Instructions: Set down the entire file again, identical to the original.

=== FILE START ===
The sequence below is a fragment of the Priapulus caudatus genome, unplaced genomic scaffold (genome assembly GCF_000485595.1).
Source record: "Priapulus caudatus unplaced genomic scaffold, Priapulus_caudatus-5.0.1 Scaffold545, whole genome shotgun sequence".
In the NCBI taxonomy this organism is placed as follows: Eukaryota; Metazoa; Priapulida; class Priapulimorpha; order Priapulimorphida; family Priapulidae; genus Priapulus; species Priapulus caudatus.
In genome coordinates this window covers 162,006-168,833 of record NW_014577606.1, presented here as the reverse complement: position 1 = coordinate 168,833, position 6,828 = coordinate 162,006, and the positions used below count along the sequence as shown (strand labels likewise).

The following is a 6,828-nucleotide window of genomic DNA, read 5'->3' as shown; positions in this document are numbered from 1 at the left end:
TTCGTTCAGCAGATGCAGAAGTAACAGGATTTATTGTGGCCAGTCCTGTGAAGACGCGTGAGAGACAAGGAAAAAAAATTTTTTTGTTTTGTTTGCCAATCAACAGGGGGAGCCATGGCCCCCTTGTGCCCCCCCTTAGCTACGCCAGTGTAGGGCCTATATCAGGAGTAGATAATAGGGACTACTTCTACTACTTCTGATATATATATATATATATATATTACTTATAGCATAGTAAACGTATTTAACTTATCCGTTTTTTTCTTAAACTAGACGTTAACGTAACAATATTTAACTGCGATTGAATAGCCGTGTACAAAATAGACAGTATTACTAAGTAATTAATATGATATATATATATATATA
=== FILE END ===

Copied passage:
The sequence below is a fragment of the Priapulus caudatus genome, unplaced genomic scaffold (genome assembly GCF_000485595.1).
Source record: "Priapulus caudatus unplaced genomic scaffold, Priapulus_caudatus-5.0.1 Scaffold545, whole genome shotgun sequence".
In the NCBI taxonomy this organism is placed as follows: Eukaryota; Metazoa; Priapulida; class Priapulimorpha; order Priapulimorphida; family Priapulidae; genus Priapulus; species Priapulus caudatus.
In genome coordinates this window covers 162,006-168,833 of record NW_014577606.1, presented here as the reverse complement: position 1 = coordinate 168,833, position 6,828 = coordinate 162,006, and the positions used below count along the sequence as shown (strand labels likewise).

The following is a 6,828-nucleotide window of genomic DNA, read 5'->3' as shown; positions in this document are numbered from 1 at the left end:
TTCGTTCAGCAGATGCAGAAGTAACAGGATTTATTGTGGCCAGTCCTGTGAAGACGCGTGAGAGACAAGGAAAAAAAATTTTTTTGTTTTGTTTGCCAATCAACAGGGGGAGCCATGGCCCCCTTGTGCCCCCCCTTAGCTACGCCAGTGTAGGGCCTATATCAGGAGTAGATAATAGGGACTACTTCTACTACTTCTGATATATATATATATATATATATTACTTATAGCATAGTAAACGTATTTAACTTATCCGTTTTTTTCTTAAACTAGACGTTAACGTAACAATATTTAACTGCGATTGAATAGCCGTGTACAAAATAGACAGTATTACTAAGTAATTAATATGATATATATATATATATA